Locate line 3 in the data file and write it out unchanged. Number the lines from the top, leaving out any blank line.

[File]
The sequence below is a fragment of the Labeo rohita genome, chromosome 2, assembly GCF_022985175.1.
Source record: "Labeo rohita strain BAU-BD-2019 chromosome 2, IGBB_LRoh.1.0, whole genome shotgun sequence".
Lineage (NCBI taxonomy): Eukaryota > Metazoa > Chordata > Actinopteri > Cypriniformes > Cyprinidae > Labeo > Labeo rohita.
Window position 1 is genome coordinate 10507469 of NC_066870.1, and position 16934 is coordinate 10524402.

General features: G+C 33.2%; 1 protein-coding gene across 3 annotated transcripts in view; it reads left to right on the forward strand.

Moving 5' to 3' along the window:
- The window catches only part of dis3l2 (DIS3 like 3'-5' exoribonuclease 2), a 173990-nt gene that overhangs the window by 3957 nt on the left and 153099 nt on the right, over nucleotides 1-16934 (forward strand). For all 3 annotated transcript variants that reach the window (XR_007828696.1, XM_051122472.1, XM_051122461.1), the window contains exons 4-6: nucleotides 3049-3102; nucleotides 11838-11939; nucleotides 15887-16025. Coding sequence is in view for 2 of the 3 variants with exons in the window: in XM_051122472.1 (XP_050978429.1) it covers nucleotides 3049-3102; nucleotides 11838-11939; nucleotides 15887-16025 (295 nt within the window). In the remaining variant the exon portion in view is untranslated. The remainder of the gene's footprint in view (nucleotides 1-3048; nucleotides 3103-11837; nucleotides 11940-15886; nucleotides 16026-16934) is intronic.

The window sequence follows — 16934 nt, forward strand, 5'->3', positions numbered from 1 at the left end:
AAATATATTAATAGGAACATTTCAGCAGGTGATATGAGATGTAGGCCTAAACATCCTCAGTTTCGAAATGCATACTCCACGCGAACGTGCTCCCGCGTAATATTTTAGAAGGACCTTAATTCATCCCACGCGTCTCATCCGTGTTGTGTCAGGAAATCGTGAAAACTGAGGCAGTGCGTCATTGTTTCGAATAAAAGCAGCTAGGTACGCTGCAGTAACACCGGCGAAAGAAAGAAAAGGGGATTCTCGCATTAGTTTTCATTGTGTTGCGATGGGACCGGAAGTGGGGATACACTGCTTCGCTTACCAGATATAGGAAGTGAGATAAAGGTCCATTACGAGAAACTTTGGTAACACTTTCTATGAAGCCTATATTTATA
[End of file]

Lineage (NCBI taxonomy): Eukaryota > Metazoa > Chordata > Actinopteri > Cypriniformes > Cyprinidae > Labeo > Labeo rohita.